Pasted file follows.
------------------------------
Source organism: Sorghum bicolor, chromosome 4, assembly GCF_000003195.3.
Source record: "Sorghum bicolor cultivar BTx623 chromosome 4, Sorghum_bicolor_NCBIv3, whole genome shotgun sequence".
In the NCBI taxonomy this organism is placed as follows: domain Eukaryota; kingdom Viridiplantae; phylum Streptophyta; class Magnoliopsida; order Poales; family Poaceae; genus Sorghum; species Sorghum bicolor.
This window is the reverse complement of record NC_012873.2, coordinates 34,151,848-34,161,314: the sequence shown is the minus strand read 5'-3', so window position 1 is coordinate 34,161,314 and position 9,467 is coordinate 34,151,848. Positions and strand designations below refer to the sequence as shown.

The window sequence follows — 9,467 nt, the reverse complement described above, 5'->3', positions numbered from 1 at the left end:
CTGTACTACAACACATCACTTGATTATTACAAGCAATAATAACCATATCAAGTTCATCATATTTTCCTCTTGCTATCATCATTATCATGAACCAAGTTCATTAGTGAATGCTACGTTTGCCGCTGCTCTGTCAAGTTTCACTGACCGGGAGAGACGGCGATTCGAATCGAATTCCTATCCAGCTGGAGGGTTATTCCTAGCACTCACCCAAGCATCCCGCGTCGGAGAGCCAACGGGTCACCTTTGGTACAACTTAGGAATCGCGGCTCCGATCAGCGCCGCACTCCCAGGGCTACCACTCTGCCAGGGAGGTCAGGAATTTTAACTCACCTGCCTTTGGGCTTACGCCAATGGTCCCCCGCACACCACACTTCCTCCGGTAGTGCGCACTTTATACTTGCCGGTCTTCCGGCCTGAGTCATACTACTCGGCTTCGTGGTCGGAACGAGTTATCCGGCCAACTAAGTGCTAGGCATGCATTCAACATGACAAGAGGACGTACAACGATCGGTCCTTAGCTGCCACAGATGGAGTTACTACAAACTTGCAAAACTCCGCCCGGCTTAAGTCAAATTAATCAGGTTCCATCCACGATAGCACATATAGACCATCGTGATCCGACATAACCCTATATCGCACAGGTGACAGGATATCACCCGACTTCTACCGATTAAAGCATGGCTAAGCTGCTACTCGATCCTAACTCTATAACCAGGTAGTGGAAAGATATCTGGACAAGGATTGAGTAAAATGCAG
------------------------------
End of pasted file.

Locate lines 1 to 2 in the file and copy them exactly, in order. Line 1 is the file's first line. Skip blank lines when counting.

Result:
Source organism: Sorghum bicolor, chromosome 4, assembly GCF_000003195.3.
Source record: "Sorghum bicolor cultivar BTx623 chromosome 4, Sorghum_bicolor_NCBIv3, whole genome shotgun sequence".